He told the publication: “Transport for London awarded the prestigious Barking Riverside Extension project valued at £196 million at the end of last year. Morgan Sindall and VolkerFitzpatrick have joined forces to secure this contract and will be responsible for constructing the 4.5-kilometre extension of the Gospel Oak to Barking Line. The work will also include refurbishing existing railway lines from Barking Station over a stretch of three kilometres with a new 1.5-kilometre railway viaduct railway extension from Renwick Road overbridge to the new terminus station… RSK has been commissioned to undertake the role of environmental consultant and engineer.”
RSK’s responsibilities currently include the production of section 61 applications: noise and vibration monitoring; air quality monitoring; archaeological surveys; noise and vibration insulation assessments; and dust management plans. RSK’s input will be jointly led by Sid Grover of the environment, health and safety team and Antonio Sanchez from RSK’s acoustics team.
The project places social and economic enhancements as top priorities, alongside safety and sustainability. RSK has a wealth of experience in all these areas to offer to its client in support of its aims. This includes “an in-house consent, risk assessment and reporting software tool, which ensures efficient and high-quality delivery of the project objectives”. RSK’s previous experience on projects, such as Crossrail, Midland Metro Alliance, High Speed 2 and London City Airport, has influenced the successful establishment of this tool.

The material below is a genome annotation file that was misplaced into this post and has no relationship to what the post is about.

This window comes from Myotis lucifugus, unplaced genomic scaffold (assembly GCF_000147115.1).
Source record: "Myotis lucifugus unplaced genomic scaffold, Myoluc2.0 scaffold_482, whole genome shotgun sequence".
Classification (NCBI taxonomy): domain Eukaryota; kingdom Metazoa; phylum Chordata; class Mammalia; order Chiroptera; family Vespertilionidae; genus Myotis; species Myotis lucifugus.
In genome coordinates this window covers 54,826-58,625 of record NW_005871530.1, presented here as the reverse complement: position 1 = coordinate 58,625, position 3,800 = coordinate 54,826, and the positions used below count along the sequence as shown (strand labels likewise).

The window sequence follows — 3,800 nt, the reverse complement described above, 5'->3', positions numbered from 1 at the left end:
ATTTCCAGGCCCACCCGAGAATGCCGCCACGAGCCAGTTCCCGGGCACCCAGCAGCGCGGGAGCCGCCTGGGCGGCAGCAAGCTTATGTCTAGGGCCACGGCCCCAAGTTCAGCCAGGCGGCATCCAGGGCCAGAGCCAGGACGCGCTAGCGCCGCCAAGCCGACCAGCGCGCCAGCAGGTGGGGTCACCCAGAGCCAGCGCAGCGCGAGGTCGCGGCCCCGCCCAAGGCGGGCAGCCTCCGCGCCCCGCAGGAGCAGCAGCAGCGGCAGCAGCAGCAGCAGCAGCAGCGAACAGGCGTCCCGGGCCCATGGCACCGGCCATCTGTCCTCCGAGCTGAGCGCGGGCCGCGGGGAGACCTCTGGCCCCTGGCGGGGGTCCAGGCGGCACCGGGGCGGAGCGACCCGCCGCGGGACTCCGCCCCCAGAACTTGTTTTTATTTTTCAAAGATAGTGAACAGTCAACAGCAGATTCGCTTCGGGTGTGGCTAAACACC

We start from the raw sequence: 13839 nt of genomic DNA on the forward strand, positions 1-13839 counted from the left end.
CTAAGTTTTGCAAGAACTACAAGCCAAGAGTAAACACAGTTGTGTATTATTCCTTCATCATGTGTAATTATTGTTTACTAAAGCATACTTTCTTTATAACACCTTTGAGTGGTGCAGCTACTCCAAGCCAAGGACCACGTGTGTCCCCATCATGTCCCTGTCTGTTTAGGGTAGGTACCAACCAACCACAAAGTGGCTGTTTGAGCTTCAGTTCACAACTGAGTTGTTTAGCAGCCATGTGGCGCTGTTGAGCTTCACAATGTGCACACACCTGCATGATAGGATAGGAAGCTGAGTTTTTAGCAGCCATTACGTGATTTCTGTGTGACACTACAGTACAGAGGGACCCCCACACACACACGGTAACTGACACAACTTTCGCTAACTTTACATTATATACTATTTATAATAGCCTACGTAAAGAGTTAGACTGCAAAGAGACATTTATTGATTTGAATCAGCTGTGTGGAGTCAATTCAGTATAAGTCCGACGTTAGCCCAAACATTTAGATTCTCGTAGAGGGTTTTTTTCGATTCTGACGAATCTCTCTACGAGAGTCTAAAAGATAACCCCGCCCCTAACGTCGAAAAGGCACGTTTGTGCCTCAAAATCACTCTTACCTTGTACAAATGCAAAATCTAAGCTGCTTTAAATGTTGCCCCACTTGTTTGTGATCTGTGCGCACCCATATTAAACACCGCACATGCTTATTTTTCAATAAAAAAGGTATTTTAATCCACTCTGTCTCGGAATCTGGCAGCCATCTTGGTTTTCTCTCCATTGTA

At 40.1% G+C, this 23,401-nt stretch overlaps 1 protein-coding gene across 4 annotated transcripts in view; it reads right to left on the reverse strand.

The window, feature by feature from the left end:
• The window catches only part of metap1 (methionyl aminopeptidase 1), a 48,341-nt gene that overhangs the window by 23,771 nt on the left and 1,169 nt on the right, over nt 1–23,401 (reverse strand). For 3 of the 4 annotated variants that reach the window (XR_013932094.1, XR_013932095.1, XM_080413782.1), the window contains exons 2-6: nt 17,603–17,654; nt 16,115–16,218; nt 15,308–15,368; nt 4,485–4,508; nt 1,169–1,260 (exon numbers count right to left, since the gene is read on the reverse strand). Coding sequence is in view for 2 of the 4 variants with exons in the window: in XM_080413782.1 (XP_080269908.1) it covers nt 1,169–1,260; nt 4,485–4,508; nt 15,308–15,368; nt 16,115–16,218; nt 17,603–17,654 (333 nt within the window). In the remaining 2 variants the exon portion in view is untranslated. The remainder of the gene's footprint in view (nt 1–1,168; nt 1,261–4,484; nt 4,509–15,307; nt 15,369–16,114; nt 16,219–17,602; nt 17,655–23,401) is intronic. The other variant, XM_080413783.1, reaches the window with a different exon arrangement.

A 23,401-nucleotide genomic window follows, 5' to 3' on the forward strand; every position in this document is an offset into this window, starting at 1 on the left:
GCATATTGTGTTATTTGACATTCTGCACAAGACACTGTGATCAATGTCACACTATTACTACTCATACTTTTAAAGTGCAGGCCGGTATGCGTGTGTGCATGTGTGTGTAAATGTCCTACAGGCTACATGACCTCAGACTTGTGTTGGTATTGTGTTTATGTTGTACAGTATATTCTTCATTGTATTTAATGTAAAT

In terms of sustainability, RSK strives to ‘do the right thing’, as Sid explains: “RSK actively encourages employees to use public transport when practical, such as trains, buses and tube (underground/over-ground) and electrical cars when undertaking site visits. They are also encouraged to assess all safety, health and environmental hazards and any other environmental concerns during their time on-site.
“All the acoustic, air quality and electronic equipment used by RSK is fully compliant to British Standards, but it is also powered through sustainable means such as solar panels, wherever possible, to minimise construction carbon on-site. None of RSK’s equipment is powered by a non-renewable resource. We are committed to implementing MSVF JV’s Sustainability Policy and assisting in meeting its sustainability targets.”
Orange army at work
Sid also makes reference to RSK’s new SSE Green energy plan, which guarantees that all of the electricity it uses will originate from 100% renewable sources with a zero-emission rating.
Some of the project benefits upon completion will be more than 10,000 homes, a new school, medical facilities, walking and cycling routes, an improvement in accessibility and modernisation of the transport system, and offering a sustainable public transport as an alternative to driving.
You can read the article in full at Rail Professional online (pp.69-73).